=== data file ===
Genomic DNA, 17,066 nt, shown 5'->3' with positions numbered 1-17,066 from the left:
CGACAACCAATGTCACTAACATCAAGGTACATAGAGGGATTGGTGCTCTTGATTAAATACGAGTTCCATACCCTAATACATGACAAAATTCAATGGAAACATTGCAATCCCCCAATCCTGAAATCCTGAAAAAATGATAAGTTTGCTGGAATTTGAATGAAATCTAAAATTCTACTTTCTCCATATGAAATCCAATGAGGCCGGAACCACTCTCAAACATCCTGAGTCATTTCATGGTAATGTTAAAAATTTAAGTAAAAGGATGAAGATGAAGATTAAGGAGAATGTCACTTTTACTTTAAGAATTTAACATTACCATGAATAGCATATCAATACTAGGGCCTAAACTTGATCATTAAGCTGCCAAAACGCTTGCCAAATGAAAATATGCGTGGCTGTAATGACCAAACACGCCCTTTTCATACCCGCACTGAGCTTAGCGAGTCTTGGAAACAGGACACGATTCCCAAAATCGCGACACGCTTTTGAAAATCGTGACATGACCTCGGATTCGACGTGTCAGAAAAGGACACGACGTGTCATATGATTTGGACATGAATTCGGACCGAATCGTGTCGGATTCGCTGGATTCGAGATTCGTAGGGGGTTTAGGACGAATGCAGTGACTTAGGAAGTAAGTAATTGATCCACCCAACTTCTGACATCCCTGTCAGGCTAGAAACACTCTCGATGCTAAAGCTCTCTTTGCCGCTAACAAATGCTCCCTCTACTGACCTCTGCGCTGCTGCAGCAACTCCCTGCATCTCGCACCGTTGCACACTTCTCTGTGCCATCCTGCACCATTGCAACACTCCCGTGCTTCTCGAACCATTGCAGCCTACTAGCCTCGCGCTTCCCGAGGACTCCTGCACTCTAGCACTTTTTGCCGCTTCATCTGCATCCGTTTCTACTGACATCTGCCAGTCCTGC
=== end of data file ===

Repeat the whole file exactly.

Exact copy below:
Genomic DNA, 17,066 nt, shown 5'->3' with positions numbered 1-17,066 from the left:
CGACAACCAATGTCACTAACATCAAGGTACATAGAGGGATTGGTGCTCTTGATTAAATACGAGTTCCATACCCTAATACATGACAAAATTCAATGGAAACATTGCAATCCCCCAATCCTGAAATCCTGAAAAAATGATAAGTTTGCTGGAATTTGAATGAAATCTAAAATTCTACTTTCTCCATATGAAATCCAATGAGGCCGGAACCACTCTCAAACATCCTGAGTCATTTCATGGTAATGTTAAAAATTTAAGTAAAAGGATGAAGATGAAGATTAAGGAGAATGTCACTTTTACTTTAAGAATTTAACATTACCATGAATAGCATATCAATACTAGGGCCTAAACTTGATCATTAAGCTGCCAAAACGCTTGCCAAATGAAAATATGCGTGGCTGTAATGACCAAACACGCCCTTTTCATACCCGCACTGAGCTTAGCGAGTCTTGGAAACAGGACACGATTCCCAAAATCGCGACACGCTTTTGAAAATCGTGACATGACCTCGGATTCGACGTGTCAGAAAAGGACACGACGTGTCATATGATTTGGACATGAATTCGGACCGAATCGTGTCGGATTCGCTGGATTCGAGATTCGTAGGGGGTTTAGGACGAATGCAGTGACTTAGGAAGTAAGTAATTGATCCACCCAACTTCTGACATCCCTGTCAGGCTAGAAACACTCTCGATGCTAAAGCTCTCTTTGCCGCTAACAAATGCTCCCTCTACTGACCTCTGCGCTGCTGCAGCAACTCCCTGCATCTCGCACCGTTGCACACTTCTCTGTGCCATCCTGCACCATTGCAACACTCCCGTGCTTCTCGAACCATTGCAGCCTACTAGCCTCGCGCTTCCCGAGGACTCCTGCACTCTAGCACTTTTTGCCGCTTCATCTGCATCCGTTTCTACTGACATCTGCCAGTCCTGC